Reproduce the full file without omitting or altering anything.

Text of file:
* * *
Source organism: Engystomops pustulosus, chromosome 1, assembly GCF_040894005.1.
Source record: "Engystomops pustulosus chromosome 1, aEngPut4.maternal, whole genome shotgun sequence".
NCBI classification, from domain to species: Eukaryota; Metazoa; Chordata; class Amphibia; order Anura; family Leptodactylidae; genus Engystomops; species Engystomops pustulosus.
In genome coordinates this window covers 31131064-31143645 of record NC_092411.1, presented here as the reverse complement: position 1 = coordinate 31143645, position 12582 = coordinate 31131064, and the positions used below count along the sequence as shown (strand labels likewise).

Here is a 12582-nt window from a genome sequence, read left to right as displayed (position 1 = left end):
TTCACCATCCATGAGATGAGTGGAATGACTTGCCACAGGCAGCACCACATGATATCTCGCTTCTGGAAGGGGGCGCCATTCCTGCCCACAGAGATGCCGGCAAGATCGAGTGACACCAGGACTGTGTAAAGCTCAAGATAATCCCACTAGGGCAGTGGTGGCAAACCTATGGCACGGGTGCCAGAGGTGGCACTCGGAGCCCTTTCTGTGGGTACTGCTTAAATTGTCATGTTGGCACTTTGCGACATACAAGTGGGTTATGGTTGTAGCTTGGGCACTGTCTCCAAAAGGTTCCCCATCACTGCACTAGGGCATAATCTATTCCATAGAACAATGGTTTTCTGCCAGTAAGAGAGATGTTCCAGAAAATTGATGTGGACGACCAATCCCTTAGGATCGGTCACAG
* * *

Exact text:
Source organism: Engystomops pustulosus, chromosome 1, assembly GCF_040894005.1.
Source record: "Engystomops pustulosus chromosome 1, aEngPut4.maternal, whole genome shotgun sequence".
NCBI classification, from domain to species: Eukaryota; Metazoa; Chordata; class Amphibia; order Anura; family Leptodactylidae; genus Engystomops; species Engystomops pustulosus.
In genome coordinates this window covers 31131064-31143645 of record NC_092411.1, presented here as the reverse complement: position 1 = coordinate 31143645, position 12582 = coordinate 31131064, and the positions used below count along the sequence as shown (strand labels likewise).

Here is a 12582-nt window from a genome sequence, read left to right as displayed (position 1 = left end):
TTCACCATCCATGAGATGAGTGGAATGACTTGCCACAGGCAGCACCACATGATATCTCGCTTCTGGAAGGGGGCGCCATTCCTGCCCACAGAGATGCCGGCAAGATCGAGTGACACCAGGACTGTGTAAAGCTCAAGATAATCCCACTAGGGCAGTGGTGGCAAACCTATGGCACGGGTGCCAGAGGTGGCACTCGGAGCCCTTTCTGTGGGTACTGCTTAAATTGTCATGTTGGCACTTTGCGACATACAAGTGGGTTATGGTTGTAGCTTGGGCACTGTCTCCAAAAGGTTCCCCATCACTGCACTAGGGCATAATCTATTCCATAGAACAATGGTTTTCTGCCAGTAAGAGAGATGTTCCAGAAAATTGATGTGGACGACCAATCCCTTAGGATCGGTCACAG